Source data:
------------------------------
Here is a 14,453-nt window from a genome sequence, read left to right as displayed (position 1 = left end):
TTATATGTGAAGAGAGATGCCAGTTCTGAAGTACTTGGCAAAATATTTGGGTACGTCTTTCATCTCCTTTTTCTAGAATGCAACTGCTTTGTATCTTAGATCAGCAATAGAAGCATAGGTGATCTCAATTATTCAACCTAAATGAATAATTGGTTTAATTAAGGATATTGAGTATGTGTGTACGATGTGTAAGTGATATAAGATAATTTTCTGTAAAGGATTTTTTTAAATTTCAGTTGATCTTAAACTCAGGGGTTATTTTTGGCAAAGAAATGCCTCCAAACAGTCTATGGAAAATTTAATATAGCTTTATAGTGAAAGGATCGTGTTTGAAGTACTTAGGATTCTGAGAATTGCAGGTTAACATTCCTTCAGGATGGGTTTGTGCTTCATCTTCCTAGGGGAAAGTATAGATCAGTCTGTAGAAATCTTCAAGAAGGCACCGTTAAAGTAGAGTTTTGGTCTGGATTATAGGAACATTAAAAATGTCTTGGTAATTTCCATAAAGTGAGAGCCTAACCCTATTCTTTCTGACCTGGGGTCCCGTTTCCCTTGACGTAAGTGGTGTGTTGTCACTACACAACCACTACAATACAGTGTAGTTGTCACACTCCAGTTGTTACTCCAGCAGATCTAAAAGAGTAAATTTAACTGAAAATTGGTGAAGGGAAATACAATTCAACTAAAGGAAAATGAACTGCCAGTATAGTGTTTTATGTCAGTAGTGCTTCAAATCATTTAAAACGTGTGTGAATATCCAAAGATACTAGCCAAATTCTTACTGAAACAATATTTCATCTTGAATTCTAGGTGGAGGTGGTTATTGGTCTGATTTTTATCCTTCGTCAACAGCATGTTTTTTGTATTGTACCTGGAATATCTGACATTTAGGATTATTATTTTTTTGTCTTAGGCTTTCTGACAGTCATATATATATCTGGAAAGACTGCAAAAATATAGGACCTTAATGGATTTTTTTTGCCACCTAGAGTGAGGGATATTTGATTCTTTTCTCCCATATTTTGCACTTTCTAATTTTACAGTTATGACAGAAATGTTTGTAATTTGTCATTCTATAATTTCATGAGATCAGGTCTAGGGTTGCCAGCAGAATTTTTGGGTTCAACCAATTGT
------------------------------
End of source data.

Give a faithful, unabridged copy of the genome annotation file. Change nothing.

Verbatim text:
Here is a 14,453-nt window from a genome sequence, read left to right as displayed (position 1 = left end):
TTATATGTGAAGAGAGATGCCAGTTCTGAAGTACTTGGCAAAATATTTGGGTACGTCTTTCATCTCCTTTTTCTAGAATGCAACTGCTTTGTATCTTAGATCAGCAATAGAAGCATAGGTGATCTCAATTATTCAACCTAAATGAATAATTGGTTTAATTAAGGATATTGAGTATGTGTGTACGATGTGTAAGTGATATAAGATAATTTTCTGTAAAGGATTTTTTTAAATTTCAGTTGATCTTAAACTCAGGGGTTATTTTTGGCAAAGAAATGCCTCCAAACAGTCTATGGAAAATTTAATATAGCTTTATAGTGAAAGGATCGTGTTTGAAGTACTTAGGATTCTGAGAATTGCAGGTTAACATTCCTTCAGGATGGGTTTGTGCTTCATCTTCCTAGGGGAAAGTATAGATCAGTCTGTAGAAATCTTCAAGAAGGCACCGTTAAAGTAGAGTTTTGGTCTGGATTATAGGAACATTAAAAATGTCTTGGTAATTTCCATAAAGTGAGAGCCTAACCCTATTCTTTCTGACCTGGGGTCCCGTTTCCCTTGACGTAAGTGGTGTGTTGTCACTACACAACCACTACAATACAGTGTAGTTGTCACACTCCAGTTGTTACTCCAGCAGATCTAAAAGAGTAAATTTAACTGAAAATTGGTGAAGGGAAATACAATTCAACTAAAGGAAAATGAACTGCCAGTATAGTGTTTTATGTCAGTAGTGCTTCAAATCATTTAAAACGTGTGTGAATATCCAAAGATACTAGCCAAATTCTTACTGAAACAATATTTCATCTTGAATTCTAGGTGGAGGTGGTTATTGGTCTGATTTTTATCCTTCGTCAACAGCATGTTTTTTGTATTGTACCTGGAATATCTGACATTTAGGATTATTATTTTTTTGTCTTAGGCTTTCTGACAGTCATATATATATCTGGAAAGACTGCAAAAATATAGGACCTTAATGGATTTTTTTTGCCACCTAGAGTGAGGGATATTTGATTCTTTTCTCCCATATTTTGCACTTTCTAATTTTACAGTTATGACAGAAATGTTTGTAATTTGTCATTCTATAATTTCATGAGATCAGGTCTAGGGTTGCCAGCAGAATTTTTGGGTTCAACCAATTGT